Open house planned for historic courthouse
That stately old courthouse wedged into the northeast corner of the Law Enforcement Center will open its doors to the public for an early peek into the workings of its restoration.
Barb Lang, secretary/ treasurer for the 1883 Courthouse Commission (aka: Project 1883 and 1883 Courthouse Committee), announced the State Historical Society of North Dakota and the 1883 Committee will open the Stutsman County Courthouse to the public, from 1 to 5 p.m. on Saturday, Sept. 13. She said there will be representatives from the SHSND and the committee to greet visitors and help interpret rooms inside.
Representatives will include Jamestown’s own 94-year-old history recorder and expert, Mary Faith Young. She was on the original 1883 committee, and within her lifetime here in Jamestown, has met many significant figures prominent in its history as well as family members of military and early settlers who came to this region in the mid-19th century. Her memory would challenge the best computer, and her heart and loyalty match Mother Mary herself. Few could add to the open-house event as much as she will.
She has given many of the human-interest stories that flesh out the sometimes boring statistics so basic in preserving any historic place. Of all the historic structures in Jamestown, the courthouse is at the top of the list among a handful of yet-to-be restored buildings.
The historic Stutsman County courthouse has been undergoing repairs to its heating system for the past several months, and an earlier open house (originally planned for August) was rescheduled for a later date in order to allow for post-repair clean-up.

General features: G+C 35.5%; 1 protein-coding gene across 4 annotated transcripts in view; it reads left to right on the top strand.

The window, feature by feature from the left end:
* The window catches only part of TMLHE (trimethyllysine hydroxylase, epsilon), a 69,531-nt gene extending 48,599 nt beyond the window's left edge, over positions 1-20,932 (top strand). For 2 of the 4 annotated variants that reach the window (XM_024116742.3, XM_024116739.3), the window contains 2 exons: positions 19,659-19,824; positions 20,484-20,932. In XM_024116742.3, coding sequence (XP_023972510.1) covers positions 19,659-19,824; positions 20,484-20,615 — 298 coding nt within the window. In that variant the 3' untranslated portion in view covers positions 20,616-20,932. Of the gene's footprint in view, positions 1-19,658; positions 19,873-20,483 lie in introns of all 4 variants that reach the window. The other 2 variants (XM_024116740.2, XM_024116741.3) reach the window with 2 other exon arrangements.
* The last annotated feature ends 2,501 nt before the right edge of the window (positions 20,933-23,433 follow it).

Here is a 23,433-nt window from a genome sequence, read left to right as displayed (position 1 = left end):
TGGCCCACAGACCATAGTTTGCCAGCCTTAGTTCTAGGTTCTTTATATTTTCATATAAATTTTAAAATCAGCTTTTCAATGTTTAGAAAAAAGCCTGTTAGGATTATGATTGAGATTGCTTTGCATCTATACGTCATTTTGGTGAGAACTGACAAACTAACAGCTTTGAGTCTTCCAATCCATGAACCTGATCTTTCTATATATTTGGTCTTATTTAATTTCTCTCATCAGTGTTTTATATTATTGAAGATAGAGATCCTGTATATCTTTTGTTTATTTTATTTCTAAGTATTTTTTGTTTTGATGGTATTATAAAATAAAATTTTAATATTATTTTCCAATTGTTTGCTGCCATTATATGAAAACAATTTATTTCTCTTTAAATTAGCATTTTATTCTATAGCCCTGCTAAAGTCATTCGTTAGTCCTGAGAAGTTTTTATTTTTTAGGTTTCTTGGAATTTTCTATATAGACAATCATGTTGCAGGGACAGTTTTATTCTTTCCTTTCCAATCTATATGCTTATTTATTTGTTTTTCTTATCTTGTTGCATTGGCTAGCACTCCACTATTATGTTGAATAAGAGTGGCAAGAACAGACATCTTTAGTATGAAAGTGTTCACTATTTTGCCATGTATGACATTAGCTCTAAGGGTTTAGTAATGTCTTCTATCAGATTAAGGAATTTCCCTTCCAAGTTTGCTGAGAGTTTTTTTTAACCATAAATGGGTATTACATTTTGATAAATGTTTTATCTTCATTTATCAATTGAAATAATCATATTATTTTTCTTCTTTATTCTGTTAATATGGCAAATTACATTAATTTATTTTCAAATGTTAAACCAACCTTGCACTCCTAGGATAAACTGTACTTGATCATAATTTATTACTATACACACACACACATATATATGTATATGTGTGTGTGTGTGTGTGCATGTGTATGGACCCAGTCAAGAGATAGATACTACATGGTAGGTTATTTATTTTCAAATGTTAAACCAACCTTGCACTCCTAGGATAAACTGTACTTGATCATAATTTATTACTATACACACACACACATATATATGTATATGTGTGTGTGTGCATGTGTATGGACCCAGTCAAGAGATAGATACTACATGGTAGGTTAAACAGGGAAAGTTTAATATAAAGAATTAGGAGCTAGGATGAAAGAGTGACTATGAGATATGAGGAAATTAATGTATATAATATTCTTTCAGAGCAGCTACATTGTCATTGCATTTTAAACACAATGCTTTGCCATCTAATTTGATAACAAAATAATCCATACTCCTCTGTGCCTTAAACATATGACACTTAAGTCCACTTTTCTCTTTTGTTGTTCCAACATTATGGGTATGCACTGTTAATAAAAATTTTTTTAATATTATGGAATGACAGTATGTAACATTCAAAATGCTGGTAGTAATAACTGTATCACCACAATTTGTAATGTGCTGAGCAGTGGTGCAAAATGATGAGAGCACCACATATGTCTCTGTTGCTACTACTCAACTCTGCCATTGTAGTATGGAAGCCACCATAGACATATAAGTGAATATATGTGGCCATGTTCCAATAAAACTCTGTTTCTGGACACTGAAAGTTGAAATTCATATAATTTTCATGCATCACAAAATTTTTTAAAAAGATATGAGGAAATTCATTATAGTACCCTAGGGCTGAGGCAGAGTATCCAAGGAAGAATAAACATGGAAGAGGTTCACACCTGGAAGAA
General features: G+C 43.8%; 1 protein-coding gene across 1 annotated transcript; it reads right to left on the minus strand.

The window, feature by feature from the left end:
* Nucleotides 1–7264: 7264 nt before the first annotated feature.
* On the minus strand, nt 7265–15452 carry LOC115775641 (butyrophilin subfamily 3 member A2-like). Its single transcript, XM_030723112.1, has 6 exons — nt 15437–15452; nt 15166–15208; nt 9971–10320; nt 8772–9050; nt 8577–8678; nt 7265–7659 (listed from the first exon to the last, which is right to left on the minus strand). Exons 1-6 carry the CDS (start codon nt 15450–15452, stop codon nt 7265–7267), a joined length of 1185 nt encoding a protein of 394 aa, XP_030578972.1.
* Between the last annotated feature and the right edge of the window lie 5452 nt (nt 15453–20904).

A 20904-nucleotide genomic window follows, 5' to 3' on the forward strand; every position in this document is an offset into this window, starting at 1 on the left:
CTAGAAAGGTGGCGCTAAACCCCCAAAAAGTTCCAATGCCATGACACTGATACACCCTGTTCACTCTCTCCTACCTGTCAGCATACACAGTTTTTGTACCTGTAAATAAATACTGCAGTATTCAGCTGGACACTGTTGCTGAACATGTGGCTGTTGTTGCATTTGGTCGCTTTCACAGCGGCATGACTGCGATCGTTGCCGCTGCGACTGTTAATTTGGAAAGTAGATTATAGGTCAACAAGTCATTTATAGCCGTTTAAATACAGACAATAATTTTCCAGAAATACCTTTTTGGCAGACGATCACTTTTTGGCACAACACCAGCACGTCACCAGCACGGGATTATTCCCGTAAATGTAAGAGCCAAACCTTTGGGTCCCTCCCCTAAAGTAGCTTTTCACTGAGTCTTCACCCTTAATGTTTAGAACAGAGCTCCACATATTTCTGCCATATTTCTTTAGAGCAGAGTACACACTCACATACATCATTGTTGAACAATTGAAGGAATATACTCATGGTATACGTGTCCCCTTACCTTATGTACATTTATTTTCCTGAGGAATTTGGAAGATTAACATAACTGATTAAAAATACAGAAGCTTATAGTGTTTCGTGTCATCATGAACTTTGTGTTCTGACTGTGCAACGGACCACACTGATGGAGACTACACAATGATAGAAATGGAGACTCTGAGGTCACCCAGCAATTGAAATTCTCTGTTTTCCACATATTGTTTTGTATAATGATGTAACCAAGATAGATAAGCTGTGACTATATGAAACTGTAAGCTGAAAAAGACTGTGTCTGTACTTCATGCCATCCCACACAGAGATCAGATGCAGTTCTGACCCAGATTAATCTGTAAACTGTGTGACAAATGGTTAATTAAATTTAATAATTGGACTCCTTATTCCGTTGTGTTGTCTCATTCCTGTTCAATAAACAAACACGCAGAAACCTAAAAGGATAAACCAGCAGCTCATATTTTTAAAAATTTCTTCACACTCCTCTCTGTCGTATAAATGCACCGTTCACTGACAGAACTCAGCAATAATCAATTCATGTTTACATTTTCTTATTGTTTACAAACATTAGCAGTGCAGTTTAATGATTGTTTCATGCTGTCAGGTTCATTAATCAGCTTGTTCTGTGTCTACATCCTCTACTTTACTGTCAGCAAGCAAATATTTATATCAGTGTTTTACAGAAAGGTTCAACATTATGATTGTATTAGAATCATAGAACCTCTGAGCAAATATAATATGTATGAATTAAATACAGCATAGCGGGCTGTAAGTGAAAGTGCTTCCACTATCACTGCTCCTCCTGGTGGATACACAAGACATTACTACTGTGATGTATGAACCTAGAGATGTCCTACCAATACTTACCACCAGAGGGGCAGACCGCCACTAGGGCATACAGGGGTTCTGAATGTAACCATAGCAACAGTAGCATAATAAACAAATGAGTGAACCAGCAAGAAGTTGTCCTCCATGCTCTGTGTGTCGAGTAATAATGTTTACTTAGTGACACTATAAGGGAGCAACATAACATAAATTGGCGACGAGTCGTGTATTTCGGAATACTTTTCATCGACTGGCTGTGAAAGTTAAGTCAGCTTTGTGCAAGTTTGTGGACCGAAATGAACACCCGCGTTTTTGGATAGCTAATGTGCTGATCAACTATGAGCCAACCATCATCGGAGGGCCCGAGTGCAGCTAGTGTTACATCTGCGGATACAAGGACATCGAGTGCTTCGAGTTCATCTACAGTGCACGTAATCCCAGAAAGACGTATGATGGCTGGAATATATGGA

Art Todd III, Lang’s husband, is one of the original committee members and is a SHSND board member. He was involved in its preservation efforts since day one. He is an historic re-enactor as a Civil War private and major, is a preservationist, and was instrumental in the SHSND’s 1980s assessment of the earth mounds in southwest Jamestown. He and Lang were members of the 20th Infantry at Fort Seward and are involved in the site’s preservation and promotion as a center for military supplies during the Civil War and its aftermath.
Todd retired as president of the 20th, was a state senator, was appointed to the SHSND board, and has served as its past president. He and Lang share homes in Colorado and North Dakota. They divide their time between their two homes where each serves in capacities of historic preservation and education.
Guinn Hinman, manager of the SHSND’s historic sites northern region, Diane Rogness, manager of the southern SHSND sites, along with members of the 1883 Courthouse Commission, Lang, Todd, Young and a number of local and SHSND volunteers will greet visitors during the open house, and help guide visitors through the landmark structure. Hopefully, getting to see inside the building first-hand will help remove any doubts that the Stutsman County Courthouse deserves its right to stand proudly and represent the strength of the state’s forefathers. The public is invited and there will be light refreshments.
If anyone has an item for this column, please send to Sharon Cox, PO Box 1559, Jamestown, ND 58402-1559.